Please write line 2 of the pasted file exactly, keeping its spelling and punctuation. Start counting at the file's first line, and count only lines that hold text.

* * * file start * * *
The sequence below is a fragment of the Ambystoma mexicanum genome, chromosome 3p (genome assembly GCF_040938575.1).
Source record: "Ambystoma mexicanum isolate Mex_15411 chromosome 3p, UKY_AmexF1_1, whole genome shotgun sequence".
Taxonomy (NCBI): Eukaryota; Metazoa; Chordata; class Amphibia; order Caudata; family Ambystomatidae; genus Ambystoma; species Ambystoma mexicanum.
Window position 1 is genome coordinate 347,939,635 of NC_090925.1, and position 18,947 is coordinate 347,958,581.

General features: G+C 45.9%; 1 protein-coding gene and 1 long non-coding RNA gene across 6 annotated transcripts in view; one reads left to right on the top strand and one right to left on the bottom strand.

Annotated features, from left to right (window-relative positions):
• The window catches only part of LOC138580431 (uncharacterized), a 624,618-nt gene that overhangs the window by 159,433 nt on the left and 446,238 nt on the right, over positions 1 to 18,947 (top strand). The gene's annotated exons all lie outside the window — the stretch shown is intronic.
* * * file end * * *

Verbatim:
Source record: "Ambystoma mexicanum isolate Mex_15411 chromosome 3p, UKY_AmexF1_1, whole genome shotgun sequence".